Equality In The Law


It’s 2019. We’re all equal now, aren’t we? In the UK, rape is illegal, you’re allowed to be gay. Trans people can get their names legally changed and many bills have been introduced to protect minority rights in the workplace. Our applications are anonymous to protect us against bias and, well, we have our second ever female prime minister?! It’s 2019, and people of colour are now allowed to wear the hair that grows out of their heads. We’re all equal right? Those snowflake millennials can stop crying now?

Perhaps not.

Reported rape convictions are less than 8%. Trans people are being brutalised in places like America and Brazil by state police and other authorities. Our applications are anonymous because we can’t trust employers to have unconscious bias against women, LGBT+ and BAME. Refugees in detention centres are being raped, tortured and brutalised. According to a new American report, black Americans were incarcerated in state prisons at an average rate of 5.1 times that of white Americans. Brunei has just enforced a law that legalises the stoning to death of LGBT+ people. But it’s okay as long as bakers get to refuse service to someone on the grounds of their homophobia, right? It’s okay as long as we can keep using people of colour as scapegoats to avoid our responsibility for upholding these governments?

But to the privileged, equality feels like oppression.

Here is a time line of some major landmarks that have criminalised certain things, or decriminalised them, in the last 100 years in the UK:

  • 1965 Race Relations Act (UK) and International Convention on the Elimination of All Forms of Racial Discrimination
  • 1967 – The UK sees the decriminalisation of gay and bi-sexual men (Fun fact: lesbians were never illegals because it wasn’t believed it was a sexual activity if there wasn’t a penis involved)
  • 1988- Section 28 (UK) is introduced under Thatcher which makes it illegal for teachers and authorities to talk to under 18s’ about LGBT issues.
  • 1990 – Data Protection Act was created to ‘control how personal or customer information is stored on computers and filing systems’.
  • 1991 – A man named ‘R’ loses case in court after it is decided that marriage does not ‘constitute consent in all circumstances’, and marital rape is written explicitly in 2003 in the sexual offences act.
  •  Equalities Act 2010 (UK) brought together 16 different pieces of legislature into one single act that legally protects people from discrimination in the workplace and wider society.
  • 2003 – Section 28 is dismissed; Sexual Offences Act (includes gender identity and sexual orientation)
  • 2013 – Gay Marriage is made Legal.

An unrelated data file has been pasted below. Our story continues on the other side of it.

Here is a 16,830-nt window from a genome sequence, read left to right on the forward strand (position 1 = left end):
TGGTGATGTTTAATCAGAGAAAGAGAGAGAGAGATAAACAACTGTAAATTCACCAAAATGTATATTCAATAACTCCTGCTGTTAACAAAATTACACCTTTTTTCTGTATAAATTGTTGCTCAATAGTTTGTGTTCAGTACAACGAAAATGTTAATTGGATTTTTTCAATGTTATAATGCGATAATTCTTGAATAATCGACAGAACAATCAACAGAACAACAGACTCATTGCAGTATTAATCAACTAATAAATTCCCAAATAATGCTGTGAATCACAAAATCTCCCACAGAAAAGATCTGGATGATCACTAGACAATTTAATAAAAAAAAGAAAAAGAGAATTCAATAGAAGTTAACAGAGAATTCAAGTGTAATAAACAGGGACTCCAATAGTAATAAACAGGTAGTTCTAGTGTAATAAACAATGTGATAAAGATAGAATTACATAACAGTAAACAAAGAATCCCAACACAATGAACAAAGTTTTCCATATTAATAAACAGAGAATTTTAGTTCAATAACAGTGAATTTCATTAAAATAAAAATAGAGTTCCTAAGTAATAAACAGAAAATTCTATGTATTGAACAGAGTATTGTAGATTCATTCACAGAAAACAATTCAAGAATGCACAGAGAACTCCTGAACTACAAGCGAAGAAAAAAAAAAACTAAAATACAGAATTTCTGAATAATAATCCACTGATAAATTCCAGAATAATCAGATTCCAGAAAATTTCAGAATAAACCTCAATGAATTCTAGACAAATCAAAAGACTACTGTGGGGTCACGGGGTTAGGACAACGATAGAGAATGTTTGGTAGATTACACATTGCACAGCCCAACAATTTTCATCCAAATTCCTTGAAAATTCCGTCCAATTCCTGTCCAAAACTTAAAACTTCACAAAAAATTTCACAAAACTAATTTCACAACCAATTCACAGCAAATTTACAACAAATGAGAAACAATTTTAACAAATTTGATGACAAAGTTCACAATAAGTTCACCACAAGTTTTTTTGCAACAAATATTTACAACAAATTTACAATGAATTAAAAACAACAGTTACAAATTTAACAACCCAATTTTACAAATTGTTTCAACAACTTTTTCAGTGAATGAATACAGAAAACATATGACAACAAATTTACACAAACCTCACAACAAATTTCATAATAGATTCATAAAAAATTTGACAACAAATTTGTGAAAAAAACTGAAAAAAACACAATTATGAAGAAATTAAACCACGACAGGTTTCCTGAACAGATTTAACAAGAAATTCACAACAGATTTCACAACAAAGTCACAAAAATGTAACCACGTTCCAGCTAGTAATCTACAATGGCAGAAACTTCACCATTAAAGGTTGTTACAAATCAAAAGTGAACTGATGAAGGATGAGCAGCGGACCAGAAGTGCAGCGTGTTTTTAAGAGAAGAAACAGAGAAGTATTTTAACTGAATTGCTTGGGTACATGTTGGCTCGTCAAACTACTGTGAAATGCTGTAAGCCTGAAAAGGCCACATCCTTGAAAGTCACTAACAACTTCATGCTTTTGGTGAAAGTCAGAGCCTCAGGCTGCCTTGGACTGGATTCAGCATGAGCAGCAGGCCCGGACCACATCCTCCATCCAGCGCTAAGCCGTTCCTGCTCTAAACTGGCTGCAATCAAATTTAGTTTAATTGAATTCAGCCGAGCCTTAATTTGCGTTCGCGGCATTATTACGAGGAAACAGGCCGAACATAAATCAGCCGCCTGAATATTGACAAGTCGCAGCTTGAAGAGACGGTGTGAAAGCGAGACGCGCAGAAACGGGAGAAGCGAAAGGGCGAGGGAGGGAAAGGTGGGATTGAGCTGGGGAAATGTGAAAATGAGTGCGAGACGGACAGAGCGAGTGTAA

• 2015 – Modern Slavery Act aimed to protect victims of trafficking and modern slavery.
  • 2019 – Economic Abuse to be included in domestic violence law.

Has criminalising discrimination and hate worked? 

Well, hate crimes generally have decreased due to there being more initiatives, campaigns and criminal consequences for offenders. However, they’re far from eradicated.

In April 2017-18, there was a rise of 17% in police-reported incidents of hate crime. It’s undeniable that we tend to see spikes of hate crime during politically tumultuous periods, such as Brexit, General Elections, and controversial topics coming into the conversation such as gay marriage, separation of church and state, and foreign aid.

FullFact.org reports that in 2015-2016 and 2017-2018, there were an estimated 184,000 incidents of hate crime a year, according to the Crime Survey for England and Wales. This is 40% lower than the estimated levels between 2007-08 and 2008-09. They also note that 76% of the hate crimes reported to the police based on this survey were based on race, highlighting the time period of the EU Referendum.

Additionally, the Office of National Statistics report that 20% of women and 4% of men have experienced some type of sexual assault since they were 16 years old in 2017.

This could be read in several ways. We could say that the legal decriminalisation of hate crimes and discrimination has led to more reports, and also more heard and acted upon reports, and thus it looks like it has both increased and simultaneously not been acted upon (e.g. sexual assault and rape convictions).  However, as we know from historical events, the law and society doesn’t always match up. The law may encourage certain hate crimes (as Brunei has now made legal), but the people of Brunei have widely condemned themselves. In the same token, the law may outlaw things like hate crime across the board, as the UK has made progress in, but there’s still social sentiment that goes against these. Furthermore, it’s estimated in the same survey that 5 out of 6 victims (86%) didn’t report their experiences to the police.

Credit: Pxhere (CC0 Creative Commons).
Credit: Pxhere (CC0 Creative Commons).

Outside of statistics, there are many lived experiences that people convey on social media about them being let down by police protection and still facing discrimination and hate, including and especially online, that civil legislation arguably is not accounting for and recognising.

What can we do other than criminalising offenders? We can educate ourselves, educate other people. Don’t take this article as gospel, because there are multiple sources that provide different numbers, answers and views. We should encourage discussion and research (trusted research, not internet trolls), and find ways to grow ourselves and each other. We also need to call more loudly on our governments to identify issues and react appropriately to these, such as the financial barriers trans people face with things like menstrual products, deed poll and surgeries, and the institutional racism and xenophobia within the workplace and educational institutions.


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